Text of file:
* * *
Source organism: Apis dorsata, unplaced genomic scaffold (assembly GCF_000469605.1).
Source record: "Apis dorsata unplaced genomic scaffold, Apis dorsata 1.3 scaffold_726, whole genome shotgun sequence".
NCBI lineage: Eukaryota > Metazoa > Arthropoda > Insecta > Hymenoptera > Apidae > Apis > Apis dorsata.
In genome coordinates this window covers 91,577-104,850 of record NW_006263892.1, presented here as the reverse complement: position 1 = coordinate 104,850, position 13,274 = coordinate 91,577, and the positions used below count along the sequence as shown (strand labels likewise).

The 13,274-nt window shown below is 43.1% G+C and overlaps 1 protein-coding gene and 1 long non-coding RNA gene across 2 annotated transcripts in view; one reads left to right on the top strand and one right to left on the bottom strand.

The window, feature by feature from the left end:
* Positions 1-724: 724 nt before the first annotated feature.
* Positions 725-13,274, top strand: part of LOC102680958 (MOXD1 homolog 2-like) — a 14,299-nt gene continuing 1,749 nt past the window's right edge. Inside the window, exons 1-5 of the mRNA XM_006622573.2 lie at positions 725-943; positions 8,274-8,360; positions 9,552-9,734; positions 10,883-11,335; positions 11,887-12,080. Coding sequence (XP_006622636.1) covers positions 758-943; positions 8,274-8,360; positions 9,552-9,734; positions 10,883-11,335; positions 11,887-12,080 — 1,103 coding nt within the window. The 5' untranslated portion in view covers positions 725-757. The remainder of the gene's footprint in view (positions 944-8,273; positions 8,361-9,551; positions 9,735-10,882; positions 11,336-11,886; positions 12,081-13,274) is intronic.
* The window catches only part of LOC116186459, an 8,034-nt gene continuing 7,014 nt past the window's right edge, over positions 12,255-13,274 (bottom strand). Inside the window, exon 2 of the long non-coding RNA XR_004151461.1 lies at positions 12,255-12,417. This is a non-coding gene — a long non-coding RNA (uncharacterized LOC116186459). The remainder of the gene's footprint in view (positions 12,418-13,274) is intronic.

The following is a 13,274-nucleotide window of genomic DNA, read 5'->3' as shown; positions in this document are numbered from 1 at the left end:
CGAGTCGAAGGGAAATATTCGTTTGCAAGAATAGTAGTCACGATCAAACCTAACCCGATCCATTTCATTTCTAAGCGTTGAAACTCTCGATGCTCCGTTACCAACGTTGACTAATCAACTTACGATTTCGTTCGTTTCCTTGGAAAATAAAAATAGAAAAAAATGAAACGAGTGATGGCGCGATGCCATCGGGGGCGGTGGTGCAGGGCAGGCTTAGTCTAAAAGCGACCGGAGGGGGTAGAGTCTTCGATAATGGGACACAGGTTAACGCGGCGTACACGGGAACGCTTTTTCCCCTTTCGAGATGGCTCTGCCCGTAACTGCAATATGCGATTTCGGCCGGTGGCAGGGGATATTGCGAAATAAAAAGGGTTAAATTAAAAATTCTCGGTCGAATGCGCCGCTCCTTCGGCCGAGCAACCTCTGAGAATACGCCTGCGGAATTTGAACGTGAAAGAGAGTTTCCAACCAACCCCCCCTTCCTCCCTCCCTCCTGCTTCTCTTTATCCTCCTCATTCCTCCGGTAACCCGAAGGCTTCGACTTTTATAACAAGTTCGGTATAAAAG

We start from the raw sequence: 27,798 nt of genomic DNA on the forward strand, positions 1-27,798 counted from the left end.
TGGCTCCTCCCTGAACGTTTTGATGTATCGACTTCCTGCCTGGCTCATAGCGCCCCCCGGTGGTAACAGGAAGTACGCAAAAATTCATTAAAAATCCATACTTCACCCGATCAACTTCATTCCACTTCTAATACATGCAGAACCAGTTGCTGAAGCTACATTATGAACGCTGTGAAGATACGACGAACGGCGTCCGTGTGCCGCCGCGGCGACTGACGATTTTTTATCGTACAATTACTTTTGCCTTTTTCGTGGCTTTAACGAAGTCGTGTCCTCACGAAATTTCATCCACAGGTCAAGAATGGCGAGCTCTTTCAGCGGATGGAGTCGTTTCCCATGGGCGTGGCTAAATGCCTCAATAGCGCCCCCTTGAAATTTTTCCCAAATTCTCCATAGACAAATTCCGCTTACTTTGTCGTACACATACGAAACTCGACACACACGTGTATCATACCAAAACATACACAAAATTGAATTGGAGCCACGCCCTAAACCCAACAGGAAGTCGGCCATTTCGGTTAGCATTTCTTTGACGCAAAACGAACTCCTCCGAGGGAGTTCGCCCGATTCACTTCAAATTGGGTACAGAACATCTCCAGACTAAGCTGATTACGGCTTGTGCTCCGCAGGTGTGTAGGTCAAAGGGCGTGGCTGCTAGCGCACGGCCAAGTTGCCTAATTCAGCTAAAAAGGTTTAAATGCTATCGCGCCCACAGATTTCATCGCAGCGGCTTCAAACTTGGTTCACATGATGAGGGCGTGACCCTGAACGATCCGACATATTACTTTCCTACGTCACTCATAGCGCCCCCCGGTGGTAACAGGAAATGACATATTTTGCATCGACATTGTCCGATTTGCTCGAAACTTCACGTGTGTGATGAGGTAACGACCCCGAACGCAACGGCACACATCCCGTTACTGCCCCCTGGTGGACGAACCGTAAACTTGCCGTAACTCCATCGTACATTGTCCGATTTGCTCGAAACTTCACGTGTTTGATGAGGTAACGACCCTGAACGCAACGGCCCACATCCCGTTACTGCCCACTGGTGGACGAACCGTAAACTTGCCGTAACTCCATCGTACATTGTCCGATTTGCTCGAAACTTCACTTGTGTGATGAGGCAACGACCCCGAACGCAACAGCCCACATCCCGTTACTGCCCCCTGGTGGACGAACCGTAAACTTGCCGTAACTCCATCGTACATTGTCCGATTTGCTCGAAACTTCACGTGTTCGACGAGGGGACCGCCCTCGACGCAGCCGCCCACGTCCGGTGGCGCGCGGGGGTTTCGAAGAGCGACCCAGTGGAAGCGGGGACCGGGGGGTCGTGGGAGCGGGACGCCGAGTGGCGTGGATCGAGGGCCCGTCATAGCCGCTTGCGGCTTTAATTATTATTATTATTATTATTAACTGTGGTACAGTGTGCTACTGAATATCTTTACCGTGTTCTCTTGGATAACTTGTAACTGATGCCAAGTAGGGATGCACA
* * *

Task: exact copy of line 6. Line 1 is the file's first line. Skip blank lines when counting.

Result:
The window, feature by feature from the left end: